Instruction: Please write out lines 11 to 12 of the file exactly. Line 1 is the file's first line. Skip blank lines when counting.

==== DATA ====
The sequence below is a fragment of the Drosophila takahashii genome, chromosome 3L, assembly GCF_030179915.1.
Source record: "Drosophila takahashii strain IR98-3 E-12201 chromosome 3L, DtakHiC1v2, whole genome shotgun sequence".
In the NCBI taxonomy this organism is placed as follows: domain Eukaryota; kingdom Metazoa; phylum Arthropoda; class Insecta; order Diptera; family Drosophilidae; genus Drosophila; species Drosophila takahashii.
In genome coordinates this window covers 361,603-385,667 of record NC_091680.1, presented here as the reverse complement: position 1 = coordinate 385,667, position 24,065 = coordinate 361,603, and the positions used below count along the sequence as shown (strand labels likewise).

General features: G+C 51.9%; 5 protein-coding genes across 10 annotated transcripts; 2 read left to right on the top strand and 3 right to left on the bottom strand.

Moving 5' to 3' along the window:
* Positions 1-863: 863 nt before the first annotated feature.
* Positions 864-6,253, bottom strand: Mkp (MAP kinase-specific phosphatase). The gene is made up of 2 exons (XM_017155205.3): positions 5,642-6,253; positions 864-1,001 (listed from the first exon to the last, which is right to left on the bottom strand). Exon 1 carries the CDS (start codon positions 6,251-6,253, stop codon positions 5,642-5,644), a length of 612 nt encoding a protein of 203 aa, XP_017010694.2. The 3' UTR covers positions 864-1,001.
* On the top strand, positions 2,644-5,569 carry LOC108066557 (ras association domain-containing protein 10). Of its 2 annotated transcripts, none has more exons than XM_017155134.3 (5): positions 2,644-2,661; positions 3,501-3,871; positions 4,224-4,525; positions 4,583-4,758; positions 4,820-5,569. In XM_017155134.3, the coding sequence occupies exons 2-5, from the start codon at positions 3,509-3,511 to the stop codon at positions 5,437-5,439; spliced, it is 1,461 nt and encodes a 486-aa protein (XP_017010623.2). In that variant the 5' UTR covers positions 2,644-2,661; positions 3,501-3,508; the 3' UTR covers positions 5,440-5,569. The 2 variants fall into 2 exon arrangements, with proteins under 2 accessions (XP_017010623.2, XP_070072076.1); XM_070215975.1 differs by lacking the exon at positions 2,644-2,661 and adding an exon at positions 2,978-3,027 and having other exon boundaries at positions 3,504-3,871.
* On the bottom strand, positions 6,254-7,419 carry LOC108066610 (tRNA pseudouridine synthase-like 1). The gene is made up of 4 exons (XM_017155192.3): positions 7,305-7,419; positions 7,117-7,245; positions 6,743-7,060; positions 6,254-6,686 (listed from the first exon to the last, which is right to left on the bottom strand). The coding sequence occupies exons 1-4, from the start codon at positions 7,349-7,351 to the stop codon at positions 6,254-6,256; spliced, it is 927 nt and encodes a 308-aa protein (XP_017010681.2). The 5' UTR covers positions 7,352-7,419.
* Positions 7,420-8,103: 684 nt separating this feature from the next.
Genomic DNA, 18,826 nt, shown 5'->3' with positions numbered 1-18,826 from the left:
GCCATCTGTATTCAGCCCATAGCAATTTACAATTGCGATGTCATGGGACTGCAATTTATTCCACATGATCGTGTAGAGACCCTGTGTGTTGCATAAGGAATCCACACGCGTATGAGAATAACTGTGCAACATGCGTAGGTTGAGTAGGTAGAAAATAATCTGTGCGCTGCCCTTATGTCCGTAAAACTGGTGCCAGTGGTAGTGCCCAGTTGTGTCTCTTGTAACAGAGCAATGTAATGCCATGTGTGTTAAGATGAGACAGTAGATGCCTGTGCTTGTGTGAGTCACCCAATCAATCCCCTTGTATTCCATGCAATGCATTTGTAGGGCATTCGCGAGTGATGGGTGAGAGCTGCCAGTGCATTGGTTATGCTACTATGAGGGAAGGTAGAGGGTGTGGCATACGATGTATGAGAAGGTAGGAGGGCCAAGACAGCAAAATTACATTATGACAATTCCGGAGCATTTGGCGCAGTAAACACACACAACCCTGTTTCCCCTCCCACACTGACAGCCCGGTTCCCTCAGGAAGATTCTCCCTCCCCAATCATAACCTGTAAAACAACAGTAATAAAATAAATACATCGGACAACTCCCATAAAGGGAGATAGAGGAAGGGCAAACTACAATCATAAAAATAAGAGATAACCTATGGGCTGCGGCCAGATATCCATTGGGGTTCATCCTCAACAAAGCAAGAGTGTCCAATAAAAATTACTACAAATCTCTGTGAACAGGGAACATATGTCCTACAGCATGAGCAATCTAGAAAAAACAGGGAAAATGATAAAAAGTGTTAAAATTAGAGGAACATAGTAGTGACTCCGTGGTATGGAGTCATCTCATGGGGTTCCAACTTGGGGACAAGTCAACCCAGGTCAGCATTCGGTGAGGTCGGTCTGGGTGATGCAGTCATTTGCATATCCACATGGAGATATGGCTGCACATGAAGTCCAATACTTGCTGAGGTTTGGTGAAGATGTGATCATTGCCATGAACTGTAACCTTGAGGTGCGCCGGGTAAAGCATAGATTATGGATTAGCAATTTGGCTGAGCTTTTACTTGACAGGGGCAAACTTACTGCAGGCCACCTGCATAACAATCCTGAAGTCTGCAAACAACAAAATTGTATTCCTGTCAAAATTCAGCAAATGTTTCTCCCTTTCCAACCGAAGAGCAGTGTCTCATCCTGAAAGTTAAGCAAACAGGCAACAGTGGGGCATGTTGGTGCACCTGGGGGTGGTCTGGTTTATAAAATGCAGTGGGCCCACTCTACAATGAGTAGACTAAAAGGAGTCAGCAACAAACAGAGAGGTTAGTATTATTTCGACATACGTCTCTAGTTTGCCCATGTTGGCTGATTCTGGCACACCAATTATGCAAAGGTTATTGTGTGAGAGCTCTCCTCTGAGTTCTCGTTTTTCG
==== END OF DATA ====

* Positions 7,420-8,103: 684 nt separating this feature from the next.
Genomic DNA, 18,826 nt, shown 5'->3' with positions numbered 1-18,826 from the left: